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The Twenty Best Albums of 1994

As 2014 comes to a close, the Country Universe staff has been collectively impressed by the number of quality albums that were released this year.  How many of those albums, however, will we still be listening to in twenty years?

We have that benefit of hindsight for the year 1994, and we’ve compiled our twenty favorite studio sets from that year.  At their time of release, some of our favorites were comeback albums from veteran artists, some were from current artists reaching new artistic and commercial peaks, and some were debut sets from artists that went on to become mainstays on country radio or in the Americana music scene that was just coming together twenty years ago.

What they all have in common is that each and every one of them still sounds great today, and they collectively show the wide breadth that the country music landscape was transforming into as the genre reached wider levels of popularity than it had ever seen before.

Randy Travis This is Me

#20
Randy Travis
This is Me

BF #11 | KJC #15 | LW #19

Travis’ legendary status was practically secure by 1994, but This is Me shows an artist neither resting on his laurels nor struggling to keep up with the young new talent of the era. The album serves up one solid song after another, with its best tracks delivering clever new takes on signature country themes, thus further advancing an already respectable legacy. – Ben Foster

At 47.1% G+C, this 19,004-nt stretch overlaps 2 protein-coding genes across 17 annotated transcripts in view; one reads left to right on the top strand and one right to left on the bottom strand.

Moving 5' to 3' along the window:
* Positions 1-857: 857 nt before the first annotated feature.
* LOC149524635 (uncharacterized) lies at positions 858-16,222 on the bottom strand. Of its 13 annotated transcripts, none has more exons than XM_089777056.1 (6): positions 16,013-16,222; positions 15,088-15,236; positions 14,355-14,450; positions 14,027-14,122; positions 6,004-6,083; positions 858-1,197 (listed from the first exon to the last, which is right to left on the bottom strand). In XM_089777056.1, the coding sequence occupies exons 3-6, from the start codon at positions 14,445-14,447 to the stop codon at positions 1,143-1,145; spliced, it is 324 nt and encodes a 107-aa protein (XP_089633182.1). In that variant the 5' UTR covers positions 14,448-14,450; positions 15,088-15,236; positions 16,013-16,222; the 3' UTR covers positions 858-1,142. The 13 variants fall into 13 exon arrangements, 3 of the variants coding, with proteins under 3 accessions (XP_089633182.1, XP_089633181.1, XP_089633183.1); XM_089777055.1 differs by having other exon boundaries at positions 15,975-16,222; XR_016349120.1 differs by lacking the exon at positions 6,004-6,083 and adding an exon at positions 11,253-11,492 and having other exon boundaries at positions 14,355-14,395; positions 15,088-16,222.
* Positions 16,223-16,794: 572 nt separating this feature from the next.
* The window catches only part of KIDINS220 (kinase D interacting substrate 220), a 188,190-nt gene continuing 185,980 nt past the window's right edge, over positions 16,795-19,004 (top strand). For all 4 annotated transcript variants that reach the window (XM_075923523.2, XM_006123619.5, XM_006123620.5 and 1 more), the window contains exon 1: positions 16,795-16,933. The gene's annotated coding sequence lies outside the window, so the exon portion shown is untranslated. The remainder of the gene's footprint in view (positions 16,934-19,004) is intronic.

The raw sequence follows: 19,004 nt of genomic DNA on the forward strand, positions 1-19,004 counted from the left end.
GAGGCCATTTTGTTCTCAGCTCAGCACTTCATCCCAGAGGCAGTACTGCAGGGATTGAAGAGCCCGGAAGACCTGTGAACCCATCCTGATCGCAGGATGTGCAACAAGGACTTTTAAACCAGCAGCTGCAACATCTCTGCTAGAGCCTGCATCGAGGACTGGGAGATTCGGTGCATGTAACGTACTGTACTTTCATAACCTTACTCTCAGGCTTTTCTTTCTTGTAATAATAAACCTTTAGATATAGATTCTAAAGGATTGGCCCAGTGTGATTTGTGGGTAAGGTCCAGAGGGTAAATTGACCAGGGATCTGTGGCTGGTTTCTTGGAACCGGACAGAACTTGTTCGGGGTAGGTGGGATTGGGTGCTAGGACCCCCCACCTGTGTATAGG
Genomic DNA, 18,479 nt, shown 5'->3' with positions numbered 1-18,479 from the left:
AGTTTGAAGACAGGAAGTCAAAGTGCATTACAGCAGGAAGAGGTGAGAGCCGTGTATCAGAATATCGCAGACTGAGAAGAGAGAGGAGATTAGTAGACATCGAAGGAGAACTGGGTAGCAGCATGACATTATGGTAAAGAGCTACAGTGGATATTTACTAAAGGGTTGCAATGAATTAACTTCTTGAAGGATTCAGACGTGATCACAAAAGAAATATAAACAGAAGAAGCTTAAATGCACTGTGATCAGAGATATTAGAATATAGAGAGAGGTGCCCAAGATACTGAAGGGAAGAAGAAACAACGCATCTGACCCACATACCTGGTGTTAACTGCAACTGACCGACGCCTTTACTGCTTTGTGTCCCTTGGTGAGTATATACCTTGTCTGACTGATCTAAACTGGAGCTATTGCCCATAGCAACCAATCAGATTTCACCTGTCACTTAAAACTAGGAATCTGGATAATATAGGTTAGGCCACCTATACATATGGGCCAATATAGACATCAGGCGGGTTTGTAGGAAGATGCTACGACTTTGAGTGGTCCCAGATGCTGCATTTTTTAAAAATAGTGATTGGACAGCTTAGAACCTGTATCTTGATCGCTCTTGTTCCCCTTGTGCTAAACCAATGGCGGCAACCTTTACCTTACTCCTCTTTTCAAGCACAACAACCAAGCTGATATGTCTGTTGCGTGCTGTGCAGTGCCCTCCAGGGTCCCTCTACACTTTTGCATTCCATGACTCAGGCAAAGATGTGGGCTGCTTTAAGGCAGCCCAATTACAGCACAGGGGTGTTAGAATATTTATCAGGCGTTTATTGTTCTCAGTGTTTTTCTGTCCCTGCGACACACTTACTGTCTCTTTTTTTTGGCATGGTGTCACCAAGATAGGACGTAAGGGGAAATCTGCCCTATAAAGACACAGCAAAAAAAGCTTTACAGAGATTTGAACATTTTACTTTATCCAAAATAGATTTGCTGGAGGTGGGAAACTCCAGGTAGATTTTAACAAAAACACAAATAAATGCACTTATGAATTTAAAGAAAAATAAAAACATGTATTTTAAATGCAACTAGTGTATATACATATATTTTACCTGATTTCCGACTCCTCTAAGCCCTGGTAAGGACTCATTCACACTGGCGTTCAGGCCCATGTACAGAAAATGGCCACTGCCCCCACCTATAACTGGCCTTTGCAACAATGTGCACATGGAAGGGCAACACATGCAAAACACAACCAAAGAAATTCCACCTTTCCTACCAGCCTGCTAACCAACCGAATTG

Recommended Tracks: “Before You Kill Us All”, “This is Me”, “The Box”

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The Best Singles of 1994, Part 1: #40-#31

Our Best of 1994 Singles List kicks off today with the bottom quarter of our top forty. The list was compiled by weighing each individual writer’s choices, with preference given to songs that appeared on multiple lists. Each writer’s individual ranking is listed under the songwriter credits.